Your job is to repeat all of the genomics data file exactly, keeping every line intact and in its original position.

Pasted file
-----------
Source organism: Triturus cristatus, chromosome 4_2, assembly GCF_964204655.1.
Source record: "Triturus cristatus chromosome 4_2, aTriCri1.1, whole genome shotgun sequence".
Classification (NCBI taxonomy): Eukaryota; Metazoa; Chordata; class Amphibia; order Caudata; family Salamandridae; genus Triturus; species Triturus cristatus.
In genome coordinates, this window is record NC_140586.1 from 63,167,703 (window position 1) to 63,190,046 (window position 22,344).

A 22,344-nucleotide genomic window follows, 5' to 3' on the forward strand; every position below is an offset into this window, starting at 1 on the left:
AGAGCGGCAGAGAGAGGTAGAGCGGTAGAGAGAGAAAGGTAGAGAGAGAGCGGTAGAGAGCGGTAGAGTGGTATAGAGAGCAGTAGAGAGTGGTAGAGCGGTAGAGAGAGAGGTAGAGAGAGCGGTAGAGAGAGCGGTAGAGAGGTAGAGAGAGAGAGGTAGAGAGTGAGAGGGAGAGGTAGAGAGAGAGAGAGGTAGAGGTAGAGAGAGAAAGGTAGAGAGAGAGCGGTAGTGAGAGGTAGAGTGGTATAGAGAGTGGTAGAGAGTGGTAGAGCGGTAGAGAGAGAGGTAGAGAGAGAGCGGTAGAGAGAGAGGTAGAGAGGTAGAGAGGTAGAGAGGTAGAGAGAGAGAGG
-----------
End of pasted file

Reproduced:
Source organism: Triturus cristatus, chromosome 4_2, assembly GCF_964204655.1.
Source record: "Triturus cristatus chromosome 4_2, aTriCri1.1, whole genome shotgun sequence".
Classification (NCBI taxonomy): Eukaryota; Metazoa; Chordata; class Amphibia; order Caudata; family Salamandridae; genus Triturus; species Triturus cristatus.
In genome coordinates, this window is record NC_140586.1 from 63,167,703 (window position 1) to 63,190,046 (window position 22,344).

A 22,344-nucleotide genomic window follows, 5' to 3' on the forward strand; every position below is an offset into this window, starting at 1 on the left:
AGAGCGGCAGAGAGAGGTAGAGCGGTAGAGAGAGAAAGGTAGAGAGAGAGCGGTAGAGAGCGGTAGAGTGGTATAGAGAGCAGTAGAGAGTGGTAGAGCGGTAGAGAGAGAGGTAGAGAGAGCGGTAGAGAGAGCGGTAGAGAGGTAGAGAGAGAGAGGTAGAGAGTGAGAGGGAGAGGTAGAGAGAGAGAGAGGTAGAGGTAGAGAGAGAAAGGTAGAGAGAGAGCGGTAGTGAGAGGTAGAGTGGTATAGAGAGTGGTAGAGAGTGGTAGAGCGGTAGAGAGAGAGGTAGAGAGAGAGCGGTAGAGAGAGAGGTAGAGAGGTAGAGAGGTAGAGAGGTAGAGAGAGAGAGG